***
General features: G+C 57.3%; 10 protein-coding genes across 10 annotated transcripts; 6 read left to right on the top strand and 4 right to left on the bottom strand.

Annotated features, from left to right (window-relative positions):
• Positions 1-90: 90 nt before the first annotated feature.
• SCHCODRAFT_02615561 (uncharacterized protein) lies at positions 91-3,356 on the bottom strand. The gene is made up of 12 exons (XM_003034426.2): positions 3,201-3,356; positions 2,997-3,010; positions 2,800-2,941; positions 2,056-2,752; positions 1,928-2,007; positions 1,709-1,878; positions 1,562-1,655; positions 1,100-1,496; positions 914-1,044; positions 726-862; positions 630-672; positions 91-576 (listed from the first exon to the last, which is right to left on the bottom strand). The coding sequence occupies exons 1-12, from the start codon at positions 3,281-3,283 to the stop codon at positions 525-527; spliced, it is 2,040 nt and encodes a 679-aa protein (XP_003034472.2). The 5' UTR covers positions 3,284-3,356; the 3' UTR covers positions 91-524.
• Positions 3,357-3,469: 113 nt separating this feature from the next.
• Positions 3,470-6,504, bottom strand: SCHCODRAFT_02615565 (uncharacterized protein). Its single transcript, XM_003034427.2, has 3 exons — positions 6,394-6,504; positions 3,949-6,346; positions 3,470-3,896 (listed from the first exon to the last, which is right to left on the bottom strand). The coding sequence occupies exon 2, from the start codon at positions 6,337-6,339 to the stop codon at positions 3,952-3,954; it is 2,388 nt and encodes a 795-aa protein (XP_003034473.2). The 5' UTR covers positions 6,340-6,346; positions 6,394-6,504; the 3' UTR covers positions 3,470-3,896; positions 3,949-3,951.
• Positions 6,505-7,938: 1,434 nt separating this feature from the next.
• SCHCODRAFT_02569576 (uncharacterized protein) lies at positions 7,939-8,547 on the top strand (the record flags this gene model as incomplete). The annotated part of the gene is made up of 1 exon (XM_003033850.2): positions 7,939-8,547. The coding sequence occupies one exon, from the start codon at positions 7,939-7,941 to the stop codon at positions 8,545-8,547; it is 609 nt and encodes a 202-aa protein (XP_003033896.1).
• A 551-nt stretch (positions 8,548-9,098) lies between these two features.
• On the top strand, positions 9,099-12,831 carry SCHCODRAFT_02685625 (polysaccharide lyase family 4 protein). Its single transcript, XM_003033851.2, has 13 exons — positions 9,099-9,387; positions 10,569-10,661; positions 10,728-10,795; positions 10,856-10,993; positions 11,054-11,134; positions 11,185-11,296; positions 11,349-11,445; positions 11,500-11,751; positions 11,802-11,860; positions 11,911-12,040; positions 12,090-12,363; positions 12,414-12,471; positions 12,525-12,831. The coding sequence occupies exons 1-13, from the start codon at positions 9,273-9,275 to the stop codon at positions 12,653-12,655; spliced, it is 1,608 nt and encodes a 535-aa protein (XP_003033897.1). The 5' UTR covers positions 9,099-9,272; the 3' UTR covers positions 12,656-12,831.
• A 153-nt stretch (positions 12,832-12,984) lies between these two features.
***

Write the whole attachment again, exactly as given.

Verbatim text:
General features: G+C 57.3%; 10 protein-coding genes across 10 annotated transcripts; 6 read left to right on the top strand and 4 right to left on the bottom strand.

Annotated features, from left to right (window-relative positions):
• Positions 1-90: 90 nt before the first annotated feature.
• SCHCODRAFT_02615561 (uncharacterized protein) lies at positions 91-3,356 on the bottom strand. The gene is made up of 12 exons (XM_003034426.2): positions 3,201-3,356; positions 2,997-3,010; positions 2,800-2,941; positions 2,056-2,752; positions 1,928-2,007; positions 1,709-1,878; positions 1,562-1,655; positions 1,100-1,496; positions 914-1,044; positions 726-862; positions 630-672; positions 91-576 (listed from the first exon to the last, which is right to left on the bottom strand). The coding sequence occupies exons 1-12, from the start codon at positions 3,281-3,283 to the stop codon at positions 525-527; spliced, it is 2,040 nt and encodes a 679-aa protein (XP_003034472.2). The 5' UTR covers positions 3,284-3,356; the 3' UTR covers positions 91-524.
• Positions 3,357-3,469: 113 nt separating this feature from the next.
• Positions 3,470-6,504, bottom strand: SCHCODRAFT_02615565 (uncharacterized protein). Its single transcript, XM_003034427.2, has 3 exons — positions 6,394-6,504; positions 3,949-6,346; positions 3,470-3,896 (listed from the first exon to the last, which is right to left on the bottom strand). The coding sequence occupies exon 2, from the start codon at positions 6,337-6,339 to the stop codon at positions 3,952-3,954; it is 2,388 nt and encodes a 795-aa protein (XP_003034473.2). The 5' UTR covers positions 6,340-6,346; positions 6,394-6,504; the 3' UTR covers positions 3,470-3,896; positions 3,949-3,951.
• Positions 6,505-7,938: 1,434 nt separating this feature from the next.
• SCHCODRAFT_02569576 (uncharacterized protein) lies at positions 7,939-8,547 on the top strand (the record flags this gene model as incomplete). The annotated part of the gene is made up of 1 exon (XM_003033850.2): positions 7,939-8,547. The coding sequence occupies one exon, from the start codon at positions 7,939-7,941 to the stop codon at positions 8,545-8,547; it is 609 nt and encodes a 202-aa protein (XP_003033896.1).
• A 551-nt stretch (positions 8,548-9,098) lies between these two features.
• On the top strand, positions 9,099-12,831 carry SCHCODRAFT_02685625 (polysaccharide lyase family 4 protein). Its single transcript, XM_003033851.2, has 13 exons — positions 9,099-9,387; positions 10,569-10,661; positions 10,728-10,795; positions 10,856-10,993; positions 11,054-11,134; positions 11,185-11,296; positions 11,349-11,445; positions 11,500-11,751; positions 11,802-11,860; positions 11,911-12,040; positions 12,090-12,363; positions 12,414-12,471; positions 12,525-12,831. The coding sequence occupies exons 1-13, from the start codon at positions 9,273-9,275 to the stop codon at positions 12,653-12,655; spliced, it is 1,608 nt and encodes a 535-aa protein (XP_003033897.1). The 5' UTR covers positions 9,099-9,272; the 3' UTR covers positions 12,656-12,831.
• A 153-nt stretch (positions 12,832-12,984) lies between these two features.